The UK General Elections are just around the corner.
On Thursday 12th December you’ll be asked to have your say by voting for the parliamentary candidates that best represent you and your views.
You’ve probably heard lots of elections jargon, dates and deadlines all over the news in recent weeks – but what does this all mean?
We’ve compiled a list of handy Elections FAQs to clear a few things up...
Can I vote in the UK General Elections?
You can vote in the General Elections if you are:
Still unsure? The Electoral Commission’s website provides an extensive list of Citizens eligible to vote.
How long does it take to register to vote?
Just 5 minutes – so hop to it!
When are the voter registration deadlines?
What is a proxy vote?
If you’re unable to vote in person on 12th December, you can ask someone to vote for you – this is called a proxy vote. If this is the best option for you, make sure you send your proxy voting application form to your local Electoral Office by 5pm on 4th December.
Can I be registered to vote in two places? I’m not sure if I’ll be at home or Uni on 12th December.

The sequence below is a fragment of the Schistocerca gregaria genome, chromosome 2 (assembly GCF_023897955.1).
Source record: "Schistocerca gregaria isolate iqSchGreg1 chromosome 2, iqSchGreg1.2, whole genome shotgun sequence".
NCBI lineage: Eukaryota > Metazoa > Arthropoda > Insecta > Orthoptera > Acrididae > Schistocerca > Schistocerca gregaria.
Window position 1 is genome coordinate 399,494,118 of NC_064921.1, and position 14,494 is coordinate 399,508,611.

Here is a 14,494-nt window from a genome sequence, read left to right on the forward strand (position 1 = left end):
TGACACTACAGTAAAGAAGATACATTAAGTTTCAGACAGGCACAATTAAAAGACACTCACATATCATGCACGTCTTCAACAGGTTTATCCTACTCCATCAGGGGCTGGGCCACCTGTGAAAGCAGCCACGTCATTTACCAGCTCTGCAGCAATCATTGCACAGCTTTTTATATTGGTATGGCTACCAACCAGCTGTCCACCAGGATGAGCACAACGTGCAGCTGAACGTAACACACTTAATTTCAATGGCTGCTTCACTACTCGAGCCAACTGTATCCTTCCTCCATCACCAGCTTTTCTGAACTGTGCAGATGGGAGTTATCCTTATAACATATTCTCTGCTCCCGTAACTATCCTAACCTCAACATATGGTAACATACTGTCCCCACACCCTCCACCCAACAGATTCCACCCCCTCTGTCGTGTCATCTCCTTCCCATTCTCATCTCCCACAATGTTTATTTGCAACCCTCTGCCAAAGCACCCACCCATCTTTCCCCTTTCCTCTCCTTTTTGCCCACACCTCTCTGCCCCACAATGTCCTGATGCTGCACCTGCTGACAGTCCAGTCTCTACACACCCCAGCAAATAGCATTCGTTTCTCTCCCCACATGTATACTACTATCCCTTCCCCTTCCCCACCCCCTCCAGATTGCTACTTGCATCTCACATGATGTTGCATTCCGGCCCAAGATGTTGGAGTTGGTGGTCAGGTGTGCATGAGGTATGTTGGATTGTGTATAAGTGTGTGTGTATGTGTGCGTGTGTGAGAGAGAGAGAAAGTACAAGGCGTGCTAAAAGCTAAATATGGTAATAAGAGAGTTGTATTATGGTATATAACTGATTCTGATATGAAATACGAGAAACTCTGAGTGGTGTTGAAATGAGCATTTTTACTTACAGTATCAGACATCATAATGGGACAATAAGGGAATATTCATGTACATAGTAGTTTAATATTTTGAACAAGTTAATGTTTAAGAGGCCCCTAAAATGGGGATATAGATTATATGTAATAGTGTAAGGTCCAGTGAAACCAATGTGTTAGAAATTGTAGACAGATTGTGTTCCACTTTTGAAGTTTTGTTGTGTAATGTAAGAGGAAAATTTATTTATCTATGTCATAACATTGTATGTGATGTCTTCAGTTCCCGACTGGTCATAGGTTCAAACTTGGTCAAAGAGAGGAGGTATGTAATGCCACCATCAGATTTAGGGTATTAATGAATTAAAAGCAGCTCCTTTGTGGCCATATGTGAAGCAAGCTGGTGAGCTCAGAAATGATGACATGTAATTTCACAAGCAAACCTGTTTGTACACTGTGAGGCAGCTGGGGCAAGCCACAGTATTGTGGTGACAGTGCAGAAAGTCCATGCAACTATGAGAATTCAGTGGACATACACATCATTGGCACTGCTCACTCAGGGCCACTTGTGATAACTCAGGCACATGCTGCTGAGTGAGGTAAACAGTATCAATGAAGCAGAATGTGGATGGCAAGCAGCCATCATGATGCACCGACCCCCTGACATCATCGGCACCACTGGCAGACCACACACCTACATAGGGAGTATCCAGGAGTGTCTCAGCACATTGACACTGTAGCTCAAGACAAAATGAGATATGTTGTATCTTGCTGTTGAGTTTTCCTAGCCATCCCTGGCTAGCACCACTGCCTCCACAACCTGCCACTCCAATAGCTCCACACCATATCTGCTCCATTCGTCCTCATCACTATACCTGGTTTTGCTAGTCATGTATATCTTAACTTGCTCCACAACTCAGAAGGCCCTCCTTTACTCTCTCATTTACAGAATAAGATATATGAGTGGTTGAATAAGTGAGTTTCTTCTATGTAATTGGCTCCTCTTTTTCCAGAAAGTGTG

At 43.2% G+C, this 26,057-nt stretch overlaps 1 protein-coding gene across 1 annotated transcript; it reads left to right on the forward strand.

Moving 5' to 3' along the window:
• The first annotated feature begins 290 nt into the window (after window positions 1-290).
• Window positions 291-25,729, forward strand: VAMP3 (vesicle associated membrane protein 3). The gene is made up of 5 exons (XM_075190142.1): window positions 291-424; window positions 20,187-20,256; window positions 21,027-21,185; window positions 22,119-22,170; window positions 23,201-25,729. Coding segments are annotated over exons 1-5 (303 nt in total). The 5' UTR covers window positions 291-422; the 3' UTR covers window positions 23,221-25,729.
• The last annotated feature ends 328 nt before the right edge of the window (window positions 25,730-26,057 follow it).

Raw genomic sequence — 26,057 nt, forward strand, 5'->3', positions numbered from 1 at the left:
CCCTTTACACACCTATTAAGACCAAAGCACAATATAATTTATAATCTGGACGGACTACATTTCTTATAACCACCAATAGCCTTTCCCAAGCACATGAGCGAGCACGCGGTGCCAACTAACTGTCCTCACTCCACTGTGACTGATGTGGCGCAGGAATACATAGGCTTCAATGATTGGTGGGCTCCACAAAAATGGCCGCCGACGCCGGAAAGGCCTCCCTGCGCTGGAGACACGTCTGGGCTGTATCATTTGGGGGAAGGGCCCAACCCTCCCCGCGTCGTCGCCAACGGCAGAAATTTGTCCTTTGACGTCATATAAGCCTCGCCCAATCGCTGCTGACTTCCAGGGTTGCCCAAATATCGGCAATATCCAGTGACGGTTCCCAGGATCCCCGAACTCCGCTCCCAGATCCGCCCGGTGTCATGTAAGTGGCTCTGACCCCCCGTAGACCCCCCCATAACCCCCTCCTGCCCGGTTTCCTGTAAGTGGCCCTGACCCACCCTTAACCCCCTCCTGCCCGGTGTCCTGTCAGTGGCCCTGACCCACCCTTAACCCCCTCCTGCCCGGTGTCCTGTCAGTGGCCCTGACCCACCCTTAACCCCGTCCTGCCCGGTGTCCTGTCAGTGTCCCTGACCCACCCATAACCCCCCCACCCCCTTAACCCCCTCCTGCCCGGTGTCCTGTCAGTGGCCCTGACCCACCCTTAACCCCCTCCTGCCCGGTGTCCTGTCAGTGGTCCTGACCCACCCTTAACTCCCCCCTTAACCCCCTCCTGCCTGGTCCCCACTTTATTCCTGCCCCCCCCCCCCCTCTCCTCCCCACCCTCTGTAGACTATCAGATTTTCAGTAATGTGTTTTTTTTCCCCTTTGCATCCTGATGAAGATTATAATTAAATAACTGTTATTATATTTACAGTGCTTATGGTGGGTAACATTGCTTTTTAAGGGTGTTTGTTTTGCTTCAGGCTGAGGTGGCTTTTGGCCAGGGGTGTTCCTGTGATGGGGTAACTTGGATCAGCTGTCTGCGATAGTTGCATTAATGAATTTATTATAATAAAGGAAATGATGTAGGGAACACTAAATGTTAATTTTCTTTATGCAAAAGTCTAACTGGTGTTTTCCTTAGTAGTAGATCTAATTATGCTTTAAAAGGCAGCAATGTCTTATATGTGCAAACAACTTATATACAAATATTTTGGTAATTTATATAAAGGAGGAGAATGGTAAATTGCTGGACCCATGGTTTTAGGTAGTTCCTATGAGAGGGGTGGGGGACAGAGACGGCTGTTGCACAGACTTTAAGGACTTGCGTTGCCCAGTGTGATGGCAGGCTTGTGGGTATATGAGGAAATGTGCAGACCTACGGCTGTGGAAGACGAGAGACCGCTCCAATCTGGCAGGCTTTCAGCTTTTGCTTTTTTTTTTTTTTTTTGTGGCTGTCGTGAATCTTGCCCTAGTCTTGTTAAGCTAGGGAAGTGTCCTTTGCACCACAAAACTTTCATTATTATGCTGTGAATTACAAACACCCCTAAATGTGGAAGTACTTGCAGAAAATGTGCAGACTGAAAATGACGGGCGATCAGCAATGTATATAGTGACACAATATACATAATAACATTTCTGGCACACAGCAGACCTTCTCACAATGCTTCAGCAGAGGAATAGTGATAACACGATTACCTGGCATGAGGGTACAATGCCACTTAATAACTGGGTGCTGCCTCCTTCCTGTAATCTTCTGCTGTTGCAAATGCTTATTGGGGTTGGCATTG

Yes, you can be registered to vote in more than one location – i.e. at both your university and home address. However, you can only cast your vote in one area (or constituency).
I’m not sure if I’m registered to vote at home or at university, what should I do?
If you’re not sure, register again. You can always register in two places; just remember you can only vote once, in one location on 12th December.
When do I vote?
Polling day is 12th December and polling stations are open 7am-10pm.
What am I voting for?
Your vote will help to decide the Member of Parliament who will be elected to represent the area that you’re living or studying in. So we’d strongly advise that you research the candidates for your constituency to ensure you know who will best represent you and the key issues you’re passionate about. Your vote will also influence which political party/parties will form a Government and run the country.
Why should I vote?
The Government controls most aspects of the way society runs, including all domestic and foreign policy, the NHS, the economy, our response to climate change, Brexit – and higher education, of course! So be sure to check out what each party stands for and vote for the issues that matter to you.
Have more questions? Head to Gov.uk, the BBC’s Elections webpages and the Electoral Commission’s website for more information.